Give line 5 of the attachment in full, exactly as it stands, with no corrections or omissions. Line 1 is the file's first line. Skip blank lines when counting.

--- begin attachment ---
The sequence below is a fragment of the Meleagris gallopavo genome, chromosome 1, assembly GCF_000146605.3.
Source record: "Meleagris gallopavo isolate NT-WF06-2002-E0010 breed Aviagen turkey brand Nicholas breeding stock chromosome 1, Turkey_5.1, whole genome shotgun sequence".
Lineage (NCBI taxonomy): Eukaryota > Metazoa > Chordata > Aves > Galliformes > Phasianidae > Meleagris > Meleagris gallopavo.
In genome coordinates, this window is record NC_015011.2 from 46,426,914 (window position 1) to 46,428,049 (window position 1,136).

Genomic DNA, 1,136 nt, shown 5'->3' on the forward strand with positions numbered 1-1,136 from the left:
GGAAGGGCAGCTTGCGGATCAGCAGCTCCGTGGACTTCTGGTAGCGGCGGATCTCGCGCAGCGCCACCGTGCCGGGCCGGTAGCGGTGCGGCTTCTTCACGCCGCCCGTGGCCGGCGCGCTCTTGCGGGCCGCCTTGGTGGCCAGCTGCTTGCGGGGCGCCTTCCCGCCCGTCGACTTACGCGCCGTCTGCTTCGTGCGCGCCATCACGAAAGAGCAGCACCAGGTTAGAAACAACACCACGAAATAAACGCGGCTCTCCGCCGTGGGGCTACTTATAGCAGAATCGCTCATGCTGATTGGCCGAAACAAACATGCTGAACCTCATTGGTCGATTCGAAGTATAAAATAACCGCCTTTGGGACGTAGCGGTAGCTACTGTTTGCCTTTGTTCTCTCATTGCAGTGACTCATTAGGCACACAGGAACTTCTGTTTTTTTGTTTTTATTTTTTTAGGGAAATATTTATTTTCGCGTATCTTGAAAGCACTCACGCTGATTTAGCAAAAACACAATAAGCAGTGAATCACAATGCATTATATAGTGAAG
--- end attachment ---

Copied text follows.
Genomic DNA, 1,136 nt, shown 5'->3' on the forward strand with positions numbered 1-1,136 from the left: